Take League of Legends, for example. Riot Games has split up League’s pro scene by region (North America, Europe, China, Korea, Taiwan/Hong Kong/Macao, Japan, Oceania), then by tier (Championship, Challenger, Collegiate). Several of these leagues, namely the ones broadcasting from Asia, will air simultaneously due to being in the same, or similar, time zones. As you’ve probably already guessed, these leagues are not created equal.

Think about it – have you, as a fan, ever heard of IMay before they performed an unprecedented upset that blasted them into Worlds? Or Afreeca Freecs, the only team that went 2-0 against three-time world champions SK Telecom T1 in the 2016 LCK Summer Split? Have you been able to check out Team Cloud Drake advance into CLG’s Challenger team from the NA Scouting Grounds? Chances are, you haven’t, and that’s not your fault. The NA and EU LCS have historically received favor from Riot when it comes to funds, receiving enough money to produce the kind of top-tier quality that outshines the LMS and LPL like goddamn Sirius A floating around its white dwarf counterpart. Separating the League of Legends eSports scene not only impacts the quality of the majority of their broadcasts, but keeping up with everything is nigh impossible so, as a result, fans simply don’t bother to watch it all.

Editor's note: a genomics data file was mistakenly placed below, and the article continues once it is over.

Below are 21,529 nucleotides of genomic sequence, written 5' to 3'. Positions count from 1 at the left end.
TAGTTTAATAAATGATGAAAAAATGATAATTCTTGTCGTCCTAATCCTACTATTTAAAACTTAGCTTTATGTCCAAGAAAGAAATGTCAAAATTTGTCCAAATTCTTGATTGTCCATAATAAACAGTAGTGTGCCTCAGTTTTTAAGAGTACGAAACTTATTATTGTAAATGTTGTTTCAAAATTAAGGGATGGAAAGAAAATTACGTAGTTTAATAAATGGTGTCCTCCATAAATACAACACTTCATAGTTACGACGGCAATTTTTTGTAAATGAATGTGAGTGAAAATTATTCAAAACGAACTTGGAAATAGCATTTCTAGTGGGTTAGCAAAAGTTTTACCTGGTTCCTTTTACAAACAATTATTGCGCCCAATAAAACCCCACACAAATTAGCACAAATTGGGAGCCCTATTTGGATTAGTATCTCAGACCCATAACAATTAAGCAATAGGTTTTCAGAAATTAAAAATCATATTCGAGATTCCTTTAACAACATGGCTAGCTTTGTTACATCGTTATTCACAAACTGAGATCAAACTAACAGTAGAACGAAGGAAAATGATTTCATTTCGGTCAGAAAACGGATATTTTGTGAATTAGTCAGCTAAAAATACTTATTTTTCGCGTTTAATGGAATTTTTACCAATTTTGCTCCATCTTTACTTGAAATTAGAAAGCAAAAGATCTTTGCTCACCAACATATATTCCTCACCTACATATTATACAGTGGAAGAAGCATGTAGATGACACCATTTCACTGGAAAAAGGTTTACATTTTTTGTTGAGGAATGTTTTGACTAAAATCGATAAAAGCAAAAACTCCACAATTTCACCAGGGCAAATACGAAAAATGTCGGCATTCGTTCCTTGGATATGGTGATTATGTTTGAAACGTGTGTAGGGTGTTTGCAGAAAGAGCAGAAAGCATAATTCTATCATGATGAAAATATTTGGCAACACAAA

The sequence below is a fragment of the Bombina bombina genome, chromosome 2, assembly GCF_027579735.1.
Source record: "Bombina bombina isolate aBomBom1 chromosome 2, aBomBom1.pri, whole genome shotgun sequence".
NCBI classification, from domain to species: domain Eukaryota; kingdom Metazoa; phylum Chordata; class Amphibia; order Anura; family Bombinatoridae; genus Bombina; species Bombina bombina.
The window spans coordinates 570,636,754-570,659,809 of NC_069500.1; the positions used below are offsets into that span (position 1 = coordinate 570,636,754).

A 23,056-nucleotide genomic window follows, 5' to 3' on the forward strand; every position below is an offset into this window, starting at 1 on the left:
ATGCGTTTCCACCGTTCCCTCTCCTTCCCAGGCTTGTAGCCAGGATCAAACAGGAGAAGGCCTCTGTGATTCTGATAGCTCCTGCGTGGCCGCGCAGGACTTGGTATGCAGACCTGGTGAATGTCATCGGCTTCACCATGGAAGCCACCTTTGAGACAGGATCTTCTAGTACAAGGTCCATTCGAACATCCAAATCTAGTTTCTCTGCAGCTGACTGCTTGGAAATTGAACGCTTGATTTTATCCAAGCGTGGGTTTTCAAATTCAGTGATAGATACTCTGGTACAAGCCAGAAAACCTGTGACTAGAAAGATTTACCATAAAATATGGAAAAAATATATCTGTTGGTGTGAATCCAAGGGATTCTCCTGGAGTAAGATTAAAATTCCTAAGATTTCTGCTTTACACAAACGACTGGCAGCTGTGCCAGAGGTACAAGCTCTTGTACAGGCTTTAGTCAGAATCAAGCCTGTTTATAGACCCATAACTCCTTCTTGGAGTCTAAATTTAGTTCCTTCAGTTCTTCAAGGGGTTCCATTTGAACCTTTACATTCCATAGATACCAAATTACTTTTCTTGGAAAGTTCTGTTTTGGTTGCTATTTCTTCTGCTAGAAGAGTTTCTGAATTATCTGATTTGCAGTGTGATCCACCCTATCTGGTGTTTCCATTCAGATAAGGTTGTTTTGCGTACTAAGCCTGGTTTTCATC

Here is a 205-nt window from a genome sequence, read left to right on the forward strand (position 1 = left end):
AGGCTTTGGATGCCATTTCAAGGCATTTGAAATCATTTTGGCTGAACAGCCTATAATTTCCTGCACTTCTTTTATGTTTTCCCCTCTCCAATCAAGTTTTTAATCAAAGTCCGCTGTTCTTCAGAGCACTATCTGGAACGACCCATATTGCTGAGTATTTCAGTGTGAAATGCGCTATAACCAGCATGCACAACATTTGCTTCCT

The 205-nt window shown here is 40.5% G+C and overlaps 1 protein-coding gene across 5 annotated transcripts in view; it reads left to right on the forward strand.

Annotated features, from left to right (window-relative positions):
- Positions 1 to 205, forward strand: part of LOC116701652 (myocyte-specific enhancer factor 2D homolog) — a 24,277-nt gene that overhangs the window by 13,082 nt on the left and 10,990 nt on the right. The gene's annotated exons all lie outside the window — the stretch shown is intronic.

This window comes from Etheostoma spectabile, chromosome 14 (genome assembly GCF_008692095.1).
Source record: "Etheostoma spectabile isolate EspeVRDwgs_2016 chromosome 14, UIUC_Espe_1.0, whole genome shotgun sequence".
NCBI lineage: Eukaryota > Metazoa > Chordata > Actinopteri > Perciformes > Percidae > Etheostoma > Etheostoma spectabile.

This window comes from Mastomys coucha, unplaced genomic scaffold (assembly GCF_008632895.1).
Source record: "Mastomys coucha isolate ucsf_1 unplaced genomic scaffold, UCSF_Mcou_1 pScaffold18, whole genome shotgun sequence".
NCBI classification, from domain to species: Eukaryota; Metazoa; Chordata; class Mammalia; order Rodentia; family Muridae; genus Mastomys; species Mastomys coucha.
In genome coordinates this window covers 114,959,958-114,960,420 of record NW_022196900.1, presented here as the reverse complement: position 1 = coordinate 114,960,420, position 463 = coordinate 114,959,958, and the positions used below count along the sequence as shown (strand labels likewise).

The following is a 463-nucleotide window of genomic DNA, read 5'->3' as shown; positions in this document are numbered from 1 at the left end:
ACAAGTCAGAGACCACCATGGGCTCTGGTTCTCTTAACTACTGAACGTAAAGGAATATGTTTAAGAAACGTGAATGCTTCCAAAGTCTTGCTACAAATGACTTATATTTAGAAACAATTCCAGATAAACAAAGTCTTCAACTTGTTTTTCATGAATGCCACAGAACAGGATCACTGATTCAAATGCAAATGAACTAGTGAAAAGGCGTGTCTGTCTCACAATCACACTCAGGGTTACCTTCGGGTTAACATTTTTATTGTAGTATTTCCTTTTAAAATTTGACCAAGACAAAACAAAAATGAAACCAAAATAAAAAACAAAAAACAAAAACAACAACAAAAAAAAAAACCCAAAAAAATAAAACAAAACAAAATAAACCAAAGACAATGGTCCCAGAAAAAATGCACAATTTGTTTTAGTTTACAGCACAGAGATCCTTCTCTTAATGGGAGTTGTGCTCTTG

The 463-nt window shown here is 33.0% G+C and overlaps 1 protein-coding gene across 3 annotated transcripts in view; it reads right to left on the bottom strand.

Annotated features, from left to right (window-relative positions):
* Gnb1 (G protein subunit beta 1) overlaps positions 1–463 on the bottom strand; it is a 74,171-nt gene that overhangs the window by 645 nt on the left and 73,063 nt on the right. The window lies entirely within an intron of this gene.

The most interesting part is that, for as wildly successful as their events are, Riot Games’ Brandon Beck confirmed that Riot makes virtually no profit off of eSports.